Tue, Aug 2, 2022 9:17 AM
Youth from across South Island are set to compete in the region’s first professionally produced esport tournament.
Set for the main stage of the ASB theatre, students will compete in teams of three for prizes and bragging rights in Rocket League and League of Legends.
Recognised by Sport New Zealand, and with EBlacks on their way to the Commonwealth esports championships, esport naysayers look to be on the wrong side of history.
You’ve got to see it in person before blowing it off as just kids playing videogames, says Victory Up co-founder and director Henry Lawton
“When most people hear esports, what they visualise is a teenager with curtains drawn in a dark room, eating chips and drinking fizzy. But when you take it out of the bedroom; the intensity, the communication, it’s more than what people think it is.”
Victory Up work closely with schools to provide a nationwide high-school esport league, enabling students to compete in a variety of games in a safe environment.
“The chief executive of Sport NZ came along to one of our events and was like, we’ll see if this is a sport. He was blown away.
“For our parents and grandparents generation – it’s more about seeing it with your own eyes.
“Come along to the event, and you’ll see why your grandchild is interested in this space.”
Gaming teaches team play, communication and provides rangatahi with a wide range of transferable skills, says Chamber event manager Zoe Gray.
The gaming industry is worth more, globally, than the film and music industry combined; and there are plenty of high-paying jobs on offer.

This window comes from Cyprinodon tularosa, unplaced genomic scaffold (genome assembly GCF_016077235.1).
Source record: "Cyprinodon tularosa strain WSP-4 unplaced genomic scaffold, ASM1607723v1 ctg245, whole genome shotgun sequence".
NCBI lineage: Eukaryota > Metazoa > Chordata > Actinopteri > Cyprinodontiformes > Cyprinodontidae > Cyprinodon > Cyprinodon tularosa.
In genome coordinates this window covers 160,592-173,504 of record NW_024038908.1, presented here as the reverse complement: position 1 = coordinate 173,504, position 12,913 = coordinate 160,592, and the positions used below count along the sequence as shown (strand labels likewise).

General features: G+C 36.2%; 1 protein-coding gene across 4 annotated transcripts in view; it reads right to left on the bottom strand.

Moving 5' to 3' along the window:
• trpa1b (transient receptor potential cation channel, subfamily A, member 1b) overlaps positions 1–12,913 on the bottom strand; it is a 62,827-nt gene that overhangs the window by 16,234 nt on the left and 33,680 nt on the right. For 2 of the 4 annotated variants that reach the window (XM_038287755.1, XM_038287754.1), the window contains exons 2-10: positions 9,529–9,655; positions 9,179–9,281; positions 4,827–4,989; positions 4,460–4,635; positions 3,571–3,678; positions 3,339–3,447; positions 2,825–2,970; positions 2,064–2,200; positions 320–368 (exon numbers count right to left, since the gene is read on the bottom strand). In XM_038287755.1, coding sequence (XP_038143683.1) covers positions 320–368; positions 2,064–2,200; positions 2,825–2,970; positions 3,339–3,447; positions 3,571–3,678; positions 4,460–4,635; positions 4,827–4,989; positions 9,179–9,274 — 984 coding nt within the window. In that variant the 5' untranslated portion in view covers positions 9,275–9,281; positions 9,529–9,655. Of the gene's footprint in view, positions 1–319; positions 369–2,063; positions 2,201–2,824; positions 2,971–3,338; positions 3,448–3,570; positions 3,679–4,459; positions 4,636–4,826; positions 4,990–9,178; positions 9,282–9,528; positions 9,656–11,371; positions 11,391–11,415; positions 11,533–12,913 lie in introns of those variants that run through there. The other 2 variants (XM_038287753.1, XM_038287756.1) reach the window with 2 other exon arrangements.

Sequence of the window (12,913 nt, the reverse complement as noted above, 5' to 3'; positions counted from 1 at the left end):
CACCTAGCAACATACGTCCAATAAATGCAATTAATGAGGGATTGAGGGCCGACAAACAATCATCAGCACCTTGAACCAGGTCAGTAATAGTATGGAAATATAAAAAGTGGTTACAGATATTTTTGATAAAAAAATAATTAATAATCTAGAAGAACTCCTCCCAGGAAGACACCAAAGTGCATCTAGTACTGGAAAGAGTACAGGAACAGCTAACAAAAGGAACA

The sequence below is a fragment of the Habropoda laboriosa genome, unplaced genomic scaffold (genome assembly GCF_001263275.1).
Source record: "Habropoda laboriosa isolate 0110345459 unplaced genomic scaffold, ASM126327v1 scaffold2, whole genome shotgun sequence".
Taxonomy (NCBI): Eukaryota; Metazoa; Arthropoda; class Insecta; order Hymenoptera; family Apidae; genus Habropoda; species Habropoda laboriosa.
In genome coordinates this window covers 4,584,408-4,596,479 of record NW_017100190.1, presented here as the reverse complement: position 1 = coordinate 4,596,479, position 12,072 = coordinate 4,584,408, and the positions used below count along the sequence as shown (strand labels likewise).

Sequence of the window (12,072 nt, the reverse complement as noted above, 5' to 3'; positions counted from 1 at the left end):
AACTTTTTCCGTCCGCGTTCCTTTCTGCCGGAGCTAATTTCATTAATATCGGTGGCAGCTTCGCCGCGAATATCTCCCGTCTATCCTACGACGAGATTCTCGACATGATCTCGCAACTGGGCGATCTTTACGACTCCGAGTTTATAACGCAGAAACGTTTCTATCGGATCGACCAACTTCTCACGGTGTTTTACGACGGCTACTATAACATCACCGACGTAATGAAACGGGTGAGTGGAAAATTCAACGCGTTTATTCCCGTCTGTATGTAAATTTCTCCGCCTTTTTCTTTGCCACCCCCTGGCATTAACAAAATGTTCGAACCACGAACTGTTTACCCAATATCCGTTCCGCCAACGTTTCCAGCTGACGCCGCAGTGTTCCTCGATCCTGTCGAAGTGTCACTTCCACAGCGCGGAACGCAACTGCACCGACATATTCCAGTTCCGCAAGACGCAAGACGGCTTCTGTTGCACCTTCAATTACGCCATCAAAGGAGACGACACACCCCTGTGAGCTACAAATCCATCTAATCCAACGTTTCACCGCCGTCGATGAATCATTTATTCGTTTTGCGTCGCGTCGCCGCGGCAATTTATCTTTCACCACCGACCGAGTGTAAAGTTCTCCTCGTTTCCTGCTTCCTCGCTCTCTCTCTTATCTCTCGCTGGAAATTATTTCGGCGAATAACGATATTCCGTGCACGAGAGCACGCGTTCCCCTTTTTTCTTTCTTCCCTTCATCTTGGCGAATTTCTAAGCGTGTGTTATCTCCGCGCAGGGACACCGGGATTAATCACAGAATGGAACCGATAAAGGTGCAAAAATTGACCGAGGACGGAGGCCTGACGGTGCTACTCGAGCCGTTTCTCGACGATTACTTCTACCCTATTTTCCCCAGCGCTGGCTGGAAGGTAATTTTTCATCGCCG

“They’ve got proper strategies; they need good communication – it’s just like any other sport team,” Zoe says.
“Employers are looking for people that are intelligent, team players.”
Part of the Marlborough Chamber of Commerce’s two-day tech event, Empower: Te Rangapikikōtuku eSports and Coding Festival, the esport tournament is the first of its kind in Marlborough, and the first regional production for Victory Up and Rotorua-based Digital Natives Academy.
There will also be interactive workshops covering a range of tech themes, including digital design, robotics and mechatronics, app development, and Minecraft.
“It’s cool to start getting out of the main cities,” Henry says.
“A lot of kids are missing out on the social aspects of traditional sport.
“[Victory Up] empowers them and empowers the school. It gives them a chance to connect with their students, and it’s a safe pathway for them.”
He hopes creating opportunities in gaming and running high-profile events will help level the playing field for young people.
“Being Māori, a PC isn’t really something I grew up with,” he says.
Victory up aims to give schools the knowledge to provide the tools needed for students to take part, much like they provide a field for traditional sports.
“It’s about digital equity; how do we unlock the ability for everyone to take part?”
He points to Christchurch’s successful esport programmes at the library.
“We hope to replicate that around the country.
“We find people are staying at the library after their matches.
“There are lead on opportunities after that.
“What we’re lacking in Aotearoa is the option to try it.”
Entries for the Empower esport tournament are open now.
The tournament will be live streamed on Twitch on August 26-27.